(CNN) -- At the 1964 New York World's Fair, people stood in line for hours to look at a strange sight.
If only the future looked like "Star Trek," with its nifty gadgets that seem to solve every problem.
They wanted to see the "Futurama," a miniaturized replica of a typical 21st century American city that featured moving sidewalks, computer-guided cars zipping along congestion-free highways and resort hotels beneath the sea.
Forty years later, we're still waiting for those congestion-free highways -- along with the jet pack, the paperless office and all those "Star Trek"-like gadgets that were supposed to make 21st-century life so easy.
Daniel Wilson has been waiting as well. He's looked at the future we imagined for ourselves in pulp comic books, old science magazines and cheesy sci-fi movies from the 1950s, and came up with one question.
Why isn't the future what it used to be?
"I feel entitled to have all this technology that's been promised at a certain time," says Wilson, author of "Where's My Jetpack?" "I look up and say, 'Where's all this stuff?' ''
Some of that futuristic stuff, it turns out, is already here.
Visionaries actually invented objects like flying cars, but they could never work out the real world applications, Wilson says. Other inventions had the same problem. Ordinary people didn't want to have anything to do with them.
These futuristic follies include everything from "Smell-O-Vision," an invention that helped moviegoers smell as well as see movies; Sanyo's "ultrasonic ultra-squeaky clean human washing machine" (it was dubbed the "human washing machine," but wouldn't fit in an ordinary bathroom) and, of course, the jet pack.
"Scientists are OK at predicting what technology is going to happen in the future," Wilson says. "They're really bad at predicting how it's going to affect us."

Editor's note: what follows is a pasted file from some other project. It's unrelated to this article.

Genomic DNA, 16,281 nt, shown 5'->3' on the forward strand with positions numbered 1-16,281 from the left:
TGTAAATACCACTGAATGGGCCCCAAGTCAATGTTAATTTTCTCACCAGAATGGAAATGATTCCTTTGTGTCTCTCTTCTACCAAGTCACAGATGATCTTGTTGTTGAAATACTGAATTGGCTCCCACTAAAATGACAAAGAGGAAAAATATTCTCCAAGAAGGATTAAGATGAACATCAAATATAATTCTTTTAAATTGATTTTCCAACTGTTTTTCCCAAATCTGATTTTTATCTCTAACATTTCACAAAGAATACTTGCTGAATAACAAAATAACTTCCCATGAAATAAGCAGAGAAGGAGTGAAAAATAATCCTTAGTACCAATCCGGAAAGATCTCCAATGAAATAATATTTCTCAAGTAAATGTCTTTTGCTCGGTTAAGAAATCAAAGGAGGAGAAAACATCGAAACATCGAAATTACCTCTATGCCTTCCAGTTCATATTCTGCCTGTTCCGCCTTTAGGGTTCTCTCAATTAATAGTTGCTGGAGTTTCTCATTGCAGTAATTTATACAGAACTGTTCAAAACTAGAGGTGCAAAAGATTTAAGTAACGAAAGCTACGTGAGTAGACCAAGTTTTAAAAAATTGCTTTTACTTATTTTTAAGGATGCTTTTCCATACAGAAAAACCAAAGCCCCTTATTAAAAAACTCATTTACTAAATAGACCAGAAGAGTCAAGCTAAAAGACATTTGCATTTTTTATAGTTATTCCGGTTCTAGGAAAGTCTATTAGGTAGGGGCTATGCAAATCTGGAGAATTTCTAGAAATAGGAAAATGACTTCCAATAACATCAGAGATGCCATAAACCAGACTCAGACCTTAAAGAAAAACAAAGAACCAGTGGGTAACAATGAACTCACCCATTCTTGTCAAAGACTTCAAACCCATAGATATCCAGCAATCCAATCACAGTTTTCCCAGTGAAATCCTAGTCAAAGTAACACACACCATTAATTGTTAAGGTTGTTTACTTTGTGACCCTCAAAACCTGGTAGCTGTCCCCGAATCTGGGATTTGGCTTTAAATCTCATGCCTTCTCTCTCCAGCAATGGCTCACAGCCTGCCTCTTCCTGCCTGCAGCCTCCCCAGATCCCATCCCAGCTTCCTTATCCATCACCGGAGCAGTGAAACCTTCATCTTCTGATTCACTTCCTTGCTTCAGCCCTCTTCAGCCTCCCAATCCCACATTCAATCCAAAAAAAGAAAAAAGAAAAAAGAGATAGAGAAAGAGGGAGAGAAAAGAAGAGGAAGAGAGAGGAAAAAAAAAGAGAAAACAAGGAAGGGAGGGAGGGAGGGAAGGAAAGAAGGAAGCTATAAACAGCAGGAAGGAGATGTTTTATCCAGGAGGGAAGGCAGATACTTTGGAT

What happened to my jet pack?
The jet pack is a perfect example of predicting the future, Wilson says. He says the jet pack first appeared in 1928 in an Amazing Stories comic book, which featured the hero Buck Rogers zooming though the sky in a jet pack.
The jet pack was actually developed by 1961, Wilson says. An inventor mounted a rocket onto a backpack and called it a rocket belt. A variation of the rocket belt even appeared in the 1965 James Bond movie, "Thunderball."
Today, the jet pack continues to grab inventors' imaginations.
A daredevil wearing a jet pack flew across a 1,500-foot-wide canyon in Colorado in November. A Swiss pilot, dubbed "Fusion Man," flew across the English Channel last year using a single jet-propelled wing. And a New Zealand inventor recently invented a jet pack, which weighs about 250 pounds, that reportedly can run for 30 minutes.
The jet pack, though, has never really taken off, Wilson says. The problem is its practical application. While a rocket belt could propel a screaming human to 60 mph in seconds, its fuel lasted for only about half a minute, "which led to more screaming," Wilson says.
The military couldn't find a useful application for it either. A soldier with a jet pack might look cool, but he's an easy target. Nor could a jet pack be of use to ordinary people who wanted to avoid rush-hour traffic, Wilson says. Jet-packing hordes could transform the skies into an aerial demolition derby, with air rage and drunk drivers turned into wobbly human torpedoes.
Yet other bold visions of the future have come true. Remember Rosey the Robot? That was the name of the robotic maid that waited on the Jetsons, the popular cartoon family from the future.
Rosey has become "Wakamaru." That's the name of a 3-foot-tall robot with a goofy grin that the Mitsubishi conglomerate in Japan invented to assist elderly people at home by doing everything from reminding them to take their medicine to looking out for burglars. Wakamaru can recognize faces and up to 10,000 words, Wilson says.
"Beam me Up Scotty," is a tagline from another television show, "Star Trek". But teleportation has been invented, Wilson says. He says a group of international scientists successfully transported a photon -- a bundle of electromagnetic energy -- from one side of a room to another in 1993. Physicists routinely conduct teleportation experiments today, Wilson says.